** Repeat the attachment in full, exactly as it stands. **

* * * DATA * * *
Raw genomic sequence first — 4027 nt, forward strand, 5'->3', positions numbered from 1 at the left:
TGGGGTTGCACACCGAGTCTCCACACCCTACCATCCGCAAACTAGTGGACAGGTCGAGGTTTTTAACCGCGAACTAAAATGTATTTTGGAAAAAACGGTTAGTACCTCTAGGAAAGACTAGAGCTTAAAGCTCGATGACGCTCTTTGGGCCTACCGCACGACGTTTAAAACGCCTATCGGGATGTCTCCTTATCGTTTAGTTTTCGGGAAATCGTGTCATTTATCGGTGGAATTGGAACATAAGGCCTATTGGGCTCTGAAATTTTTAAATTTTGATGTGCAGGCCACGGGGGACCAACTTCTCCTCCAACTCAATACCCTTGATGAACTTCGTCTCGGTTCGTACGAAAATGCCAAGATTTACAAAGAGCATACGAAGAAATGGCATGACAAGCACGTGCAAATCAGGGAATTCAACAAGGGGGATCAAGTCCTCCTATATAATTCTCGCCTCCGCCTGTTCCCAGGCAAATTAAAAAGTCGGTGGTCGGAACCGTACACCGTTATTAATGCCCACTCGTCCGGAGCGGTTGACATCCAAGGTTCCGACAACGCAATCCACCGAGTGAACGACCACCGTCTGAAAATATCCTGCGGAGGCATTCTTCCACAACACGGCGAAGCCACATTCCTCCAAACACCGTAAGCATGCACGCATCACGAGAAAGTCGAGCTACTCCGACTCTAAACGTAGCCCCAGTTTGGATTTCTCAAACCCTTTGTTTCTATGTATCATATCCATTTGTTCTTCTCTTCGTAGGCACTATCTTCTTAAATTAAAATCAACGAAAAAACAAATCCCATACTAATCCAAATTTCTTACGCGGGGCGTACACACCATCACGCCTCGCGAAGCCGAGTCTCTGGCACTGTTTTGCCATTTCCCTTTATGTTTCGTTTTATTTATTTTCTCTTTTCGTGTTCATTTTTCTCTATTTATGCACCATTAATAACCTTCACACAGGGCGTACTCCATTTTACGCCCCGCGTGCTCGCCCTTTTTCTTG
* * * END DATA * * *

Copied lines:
Raw genomic sequence first — 4027 nt, forward strand, 5'->3', positions numbered from 1 at the left:
TGGGGTTGCACACCGAGTCTCCACACCCTACCATCCGCAAACTAGTGGACAGGTCGAGGTTTTTAACCGCGAACTAAAATGTATTTTGGAAAAAACGGTTAGTACCTCTAGGAAAGACTAGAGCTTAAAGCTCGATGACGCTCTTTGGGCCTACCGCACGACGTTTAAAACGCCTATCGGGATGTCTCCTTATCGTTTAGTTTTCGGGAAATCGTGTCATTTATCGGTGGAATTGGAACATAAGGCCTATTGGGCTCTGAAATTTTTAAATTTTGATGTGCAGGCCACGGGGGACCAACTTCTCCTCCAACTCAATACCCTTGATGAACTTCGTCTCGGTTCGTACGAAAATGCCAAGATTTACAAAGAGCATACGAAGAAATGGCATGACAAGCACGTGCAAATCAGGGAATTCAACAAGGGGGATCAAGTCCTCCTATATAATTCTCGCCTCCGCCTGTTCCCAGGCAAATTAAAAAGTCGGTGGTCGGAACCGTACACCGTTATTAATGCCCACTCGTCCGGAGCGGTTGACATCCAAGGTTCCGACAACGCAATCCACCGAGTGAACGACCACCGTCTGAAAATATCCTGCGGAGGCATTCTTCCACAACACGGCGAAGCCACATTCCTCCAAACACCGTAAGCATGCACGCATCACGAGAAAGTCGAGCTACTCCGACTCTAAACGTAGCCCCAGTTTGGATTTCTCAAACCCTTTGTTTCTATGTATCATATCCATTTGTTCTTCTCTTCGTAGGCACTATCTTCTTAAATTAAAATCAACGAAAAAACAAATCCCATACTAATCCAAATTTCTTACGCGGGGCGTACACACCATCACGCCTCGCGAAGCCGAGTCTCTGGCACTGTTTTGCCATTTCCCTTTATGTTTCGTTTTATTTATTTTCTCTTTTCGTGTTCATTTTTCTCTATTTATGCACCATTAATAACCTTCACACAGGGCGTACTCCATTTTACGCCCCGCGTGCTCGCCCTTTTTCTTG